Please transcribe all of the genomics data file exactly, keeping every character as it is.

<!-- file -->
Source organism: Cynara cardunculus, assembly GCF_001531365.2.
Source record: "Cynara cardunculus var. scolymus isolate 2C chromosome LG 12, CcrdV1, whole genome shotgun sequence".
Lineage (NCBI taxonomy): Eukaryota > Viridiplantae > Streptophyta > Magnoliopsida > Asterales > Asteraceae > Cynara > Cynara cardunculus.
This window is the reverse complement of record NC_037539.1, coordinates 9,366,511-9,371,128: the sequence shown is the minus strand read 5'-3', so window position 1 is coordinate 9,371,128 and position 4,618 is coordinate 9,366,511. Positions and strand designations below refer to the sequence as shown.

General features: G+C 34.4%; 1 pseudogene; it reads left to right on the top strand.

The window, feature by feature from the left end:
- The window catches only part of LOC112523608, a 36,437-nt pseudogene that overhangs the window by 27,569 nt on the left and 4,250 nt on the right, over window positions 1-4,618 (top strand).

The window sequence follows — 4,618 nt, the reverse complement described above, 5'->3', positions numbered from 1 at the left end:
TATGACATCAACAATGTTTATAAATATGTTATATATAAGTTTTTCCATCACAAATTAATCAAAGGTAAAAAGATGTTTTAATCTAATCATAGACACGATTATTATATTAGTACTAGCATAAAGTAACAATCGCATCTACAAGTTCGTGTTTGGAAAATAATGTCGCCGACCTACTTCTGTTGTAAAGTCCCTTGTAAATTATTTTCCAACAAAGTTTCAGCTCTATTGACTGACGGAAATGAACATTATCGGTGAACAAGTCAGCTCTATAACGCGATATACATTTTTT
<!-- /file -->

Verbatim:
Source organism: Cynara cardunculus, assembly GCF_001531365.2.
Source record: "Cynara cardunculus var. scolymus isolate 2C chromosome LG 12, CcrdV1, whole genome shotgun sequence".
Lineage (NCBI taxonomy): Eukaryota > Viridiplantae > Streptophyta > Magnoliopsida > Asterales > Asteraceae > Cynara > Cynara cardunculus.
This window is the reverse complement of record NC_037539.1, coordinates 9,366,511-9,371,128: the sequence shown is the minus strand read 5'-3', so window position 1 is coordinate 9,371,128 and position 4,618 is coordinate 9,366,511. Positions and strand designations below refer to the sequence as shown.

General features: G+C 34.4%; 1 pseudogene; it reads left to right on the top strand.

The window, feature by feature from the left end:
- The window catches only part of LOC112523608, a 36,437-nt pseudogene that overhangs the window by 27,569 nt on the left and 4,250 nt on the right, over window positions 1-4,618 (top strand).

The window sequence follows — 4,618 nt, the reverse complement described above, 5'->3', positions numbered from 1 at the left end:
TATGACATCAACAATGTTTATAAATATGTTATATATAAGTTTTTCCATCACAAATTAATCAAAGGTAAAAAGATGTTTTAATCTAATCATAGACACGATTATTATATTAGTACTAGCATAAAGTAACAATCGCATCTACAAGTTCGTGTTTGGAAAATAATGTCGCCGACCTACTTCTGTTGTAAAGTCCCTTGTAAATTATTTTCCAACAAAGTTTCAGCTCTATTGACTGACGGAAATGAACATTATCGGTGAACAAGTCAGCTCTATAACGCGATATACATTTTTT